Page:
“I told her, ‘Honey, don’t bring me no shirts. I got a stack of shirts,’” Williams said, speaking of his granddaughter.
“I told her, ‘Don’t bring nothing but the good food. I don’t need nothing. I’ve got everything that I need.’”
Williams, who lives across the street from the Lawrence Street Recreation Center near City Hall, was born Dec. 25, 1913, in Wilkes County near Augusta. His father rented a cotton farm.
“If he made five bales, he had to give one for rent. A bale of cotton for rent,” Williams said. “We raised turnips, collards, cabbage. My daddy raised hogs. We had our own stuff … didn’t have to go to market or nothing.”
His childhood home was lit with lanterns and lamps while food was cooled in an ice box.
“The ice man would come around and put the ice in the ice box and stuff didn’t spoil,” he said. “I call them old days, the good old days. Everybody was together, mostly loved one another. At Christmas time we would go around house to house and they would cook the big dinner, have all them cakes, custards, hams — ain’t like the hams now — the people done raised their own hogs, your own food. It wasn’t like this stuff you get out the market. They’d have all that on the table, and then we’d march around to the next house, and they would have good food and have a blessed day. They would have beer, I didn’t see much whiskey then, but they had that beer, and they would make the wine out of the cherries, and then they’d go around and sing songs.”
Of course, life wasn’t perfect. Williams recalled having to tip his hat and call a white man ‘mister,’ even if that man was just a boy.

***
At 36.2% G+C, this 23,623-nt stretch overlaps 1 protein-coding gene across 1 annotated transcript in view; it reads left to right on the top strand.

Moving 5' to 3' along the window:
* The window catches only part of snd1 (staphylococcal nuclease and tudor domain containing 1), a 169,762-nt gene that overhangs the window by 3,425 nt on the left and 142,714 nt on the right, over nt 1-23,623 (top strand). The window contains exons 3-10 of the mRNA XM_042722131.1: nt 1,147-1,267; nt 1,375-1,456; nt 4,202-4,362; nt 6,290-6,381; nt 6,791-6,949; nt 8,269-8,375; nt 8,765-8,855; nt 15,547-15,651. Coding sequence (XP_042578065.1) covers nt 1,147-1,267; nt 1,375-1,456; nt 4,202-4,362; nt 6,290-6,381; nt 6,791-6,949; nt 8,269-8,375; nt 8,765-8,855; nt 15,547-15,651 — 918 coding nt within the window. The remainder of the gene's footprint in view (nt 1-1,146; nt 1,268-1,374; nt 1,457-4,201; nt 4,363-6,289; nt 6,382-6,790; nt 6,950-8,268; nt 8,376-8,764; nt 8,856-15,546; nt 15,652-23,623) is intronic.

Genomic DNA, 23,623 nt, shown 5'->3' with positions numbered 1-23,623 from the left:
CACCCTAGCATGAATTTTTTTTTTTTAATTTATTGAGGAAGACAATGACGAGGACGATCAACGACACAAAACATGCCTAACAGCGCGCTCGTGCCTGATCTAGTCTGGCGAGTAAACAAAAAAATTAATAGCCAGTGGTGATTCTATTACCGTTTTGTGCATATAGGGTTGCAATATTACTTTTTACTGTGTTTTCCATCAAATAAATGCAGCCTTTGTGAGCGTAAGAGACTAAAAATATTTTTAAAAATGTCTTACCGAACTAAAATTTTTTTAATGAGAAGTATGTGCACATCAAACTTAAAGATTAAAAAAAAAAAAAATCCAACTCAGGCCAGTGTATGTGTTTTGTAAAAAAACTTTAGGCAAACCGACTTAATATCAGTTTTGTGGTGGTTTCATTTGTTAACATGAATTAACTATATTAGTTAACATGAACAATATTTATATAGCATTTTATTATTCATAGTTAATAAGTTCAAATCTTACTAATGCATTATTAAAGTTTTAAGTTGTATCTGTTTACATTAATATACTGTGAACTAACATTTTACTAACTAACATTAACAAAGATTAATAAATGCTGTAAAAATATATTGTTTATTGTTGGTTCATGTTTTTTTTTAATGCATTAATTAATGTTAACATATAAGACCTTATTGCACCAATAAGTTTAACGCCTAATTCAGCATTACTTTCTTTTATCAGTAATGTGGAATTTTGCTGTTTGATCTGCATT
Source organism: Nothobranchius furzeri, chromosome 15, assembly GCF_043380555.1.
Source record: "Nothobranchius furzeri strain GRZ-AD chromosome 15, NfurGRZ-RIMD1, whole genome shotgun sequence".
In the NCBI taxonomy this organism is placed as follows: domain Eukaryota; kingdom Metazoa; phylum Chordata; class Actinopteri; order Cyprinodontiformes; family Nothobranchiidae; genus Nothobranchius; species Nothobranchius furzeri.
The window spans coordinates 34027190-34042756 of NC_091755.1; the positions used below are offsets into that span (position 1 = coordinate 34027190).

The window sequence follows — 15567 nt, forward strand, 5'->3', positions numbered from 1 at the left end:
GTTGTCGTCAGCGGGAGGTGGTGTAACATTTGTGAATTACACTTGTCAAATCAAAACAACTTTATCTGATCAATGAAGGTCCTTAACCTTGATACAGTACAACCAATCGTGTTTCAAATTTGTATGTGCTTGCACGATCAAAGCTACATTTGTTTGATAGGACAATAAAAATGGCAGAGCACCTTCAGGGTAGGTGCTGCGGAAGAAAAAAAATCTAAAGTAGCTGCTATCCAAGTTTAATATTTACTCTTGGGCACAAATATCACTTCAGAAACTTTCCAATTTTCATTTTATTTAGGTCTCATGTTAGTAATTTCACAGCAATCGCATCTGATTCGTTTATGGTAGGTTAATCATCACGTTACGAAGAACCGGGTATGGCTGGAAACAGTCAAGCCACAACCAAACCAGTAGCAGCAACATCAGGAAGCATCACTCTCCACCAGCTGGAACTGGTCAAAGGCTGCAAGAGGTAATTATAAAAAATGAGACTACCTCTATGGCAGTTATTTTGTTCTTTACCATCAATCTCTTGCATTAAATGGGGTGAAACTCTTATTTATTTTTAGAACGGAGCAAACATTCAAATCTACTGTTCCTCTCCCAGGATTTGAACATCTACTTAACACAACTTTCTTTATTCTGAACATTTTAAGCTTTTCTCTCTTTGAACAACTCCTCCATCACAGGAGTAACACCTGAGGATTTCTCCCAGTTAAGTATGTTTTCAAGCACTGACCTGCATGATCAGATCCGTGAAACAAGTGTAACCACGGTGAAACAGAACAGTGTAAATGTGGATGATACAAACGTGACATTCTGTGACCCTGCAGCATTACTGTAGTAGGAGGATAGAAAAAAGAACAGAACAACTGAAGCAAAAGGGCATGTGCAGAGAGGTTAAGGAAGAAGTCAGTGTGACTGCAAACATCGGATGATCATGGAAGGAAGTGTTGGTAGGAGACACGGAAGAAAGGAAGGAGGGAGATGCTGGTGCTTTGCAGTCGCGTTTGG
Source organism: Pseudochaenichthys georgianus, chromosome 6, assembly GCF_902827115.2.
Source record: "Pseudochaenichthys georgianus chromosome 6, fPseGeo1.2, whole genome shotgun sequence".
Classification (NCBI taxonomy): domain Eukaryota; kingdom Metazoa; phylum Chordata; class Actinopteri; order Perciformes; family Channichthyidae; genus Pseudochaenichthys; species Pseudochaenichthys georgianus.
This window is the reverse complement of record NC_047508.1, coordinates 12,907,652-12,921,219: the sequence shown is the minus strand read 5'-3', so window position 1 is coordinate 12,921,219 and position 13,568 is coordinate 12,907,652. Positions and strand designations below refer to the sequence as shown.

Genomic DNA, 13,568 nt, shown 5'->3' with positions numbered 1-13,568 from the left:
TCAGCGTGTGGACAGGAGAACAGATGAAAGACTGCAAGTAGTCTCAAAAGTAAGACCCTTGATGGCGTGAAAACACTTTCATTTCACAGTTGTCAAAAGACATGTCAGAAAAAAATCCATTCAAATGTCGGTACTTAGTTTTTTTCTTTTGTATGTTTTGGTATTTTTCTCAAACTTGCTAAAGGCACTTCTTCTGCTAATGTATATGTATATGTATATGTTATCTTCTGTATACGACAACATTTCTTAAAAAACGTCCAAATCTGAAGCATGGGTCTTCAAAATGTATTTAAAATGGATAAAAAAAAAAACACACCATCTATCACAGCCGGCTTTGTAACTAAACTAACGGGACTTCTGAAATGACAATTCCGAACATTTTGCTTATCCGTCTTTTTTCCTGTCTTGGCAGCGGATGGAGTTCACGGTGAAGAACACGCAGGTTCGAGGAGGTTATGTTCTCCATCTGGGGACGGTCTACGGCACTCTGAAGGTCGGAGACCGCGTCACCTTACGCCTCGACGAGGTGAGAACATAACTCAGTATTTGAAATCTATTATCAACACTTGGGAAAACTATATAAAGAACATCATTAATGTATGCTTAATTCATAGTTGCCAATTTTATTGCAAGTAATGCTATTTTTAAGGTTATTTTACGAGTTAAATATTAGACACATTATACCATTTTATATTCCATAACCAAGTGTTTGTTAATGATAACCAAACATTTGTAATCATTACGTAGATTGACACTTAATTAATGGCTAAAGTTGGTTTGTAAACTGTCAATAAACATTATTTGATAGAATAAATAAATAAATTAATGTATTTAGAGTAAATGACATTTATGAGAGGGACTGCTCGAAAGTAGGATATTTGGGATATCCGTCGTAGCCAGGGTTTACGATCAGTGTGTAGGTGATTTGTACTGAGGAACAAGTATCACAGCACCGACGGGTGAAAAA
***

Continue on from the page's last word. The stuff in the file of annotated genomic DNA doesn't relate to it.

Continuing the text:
“That’s just the way it was back then,” he said.
Williams said he worked in The Civilian Conservation Corps, one of Franklin D. Roosevelt’s New Deal programs, before going to work grading lumber at the WP Stevens Lumber Company in Marietta, while his wife, Odene Williams, worked at the Bell Bomber Plant.
He’s lived long enough to see the Chattahoochee River dry up twice, he said. By that time, Williams was working in a machine shop for Georgia Power.
“The river went down low and we couldn’t hardly get enough water to keep the plant going,” Williams said. “That’s the plant that furnished all the lights. That river went so low we had to get sandbags to back up the river to get enough water to run the plant. So we put them sandbags across that river to hold enough water to keep the plant going.”
His granddaughter, Lisa Castleberry of Smyrna, had to write down the number of grandchildren Williams has. Castleberry said Williams had two children, 16 grandchildren, 29 great grandchildren, 21 great-great grandchildren and 1 great-great-great grandchild.
A deacon at Mt. Sinai Baptist Church in Marietta, Williams said the secret to long life is God.
“I just give God the praise,” he said. “He seen something in me was good and lengthened out my days and kept me moving on.”
Williams said he knew he would live long enough to see a black man become president.
“By the Scripture, I believed that there was going to be a turnaround, going to be a change,” Williams said. “We wasn’t going to stay down always. I think that’s one of God’s plan. (Barack Obama) never would have made it, never could have made it, whatever folks said or what they done, but God, he know what to do, when to do, he placed him in there. So I hope you all believe in God and trust God. You’ll live longer. The Lord, he’ll lengthen out your days. He lengthened out my days from a little boy up to this present moment.”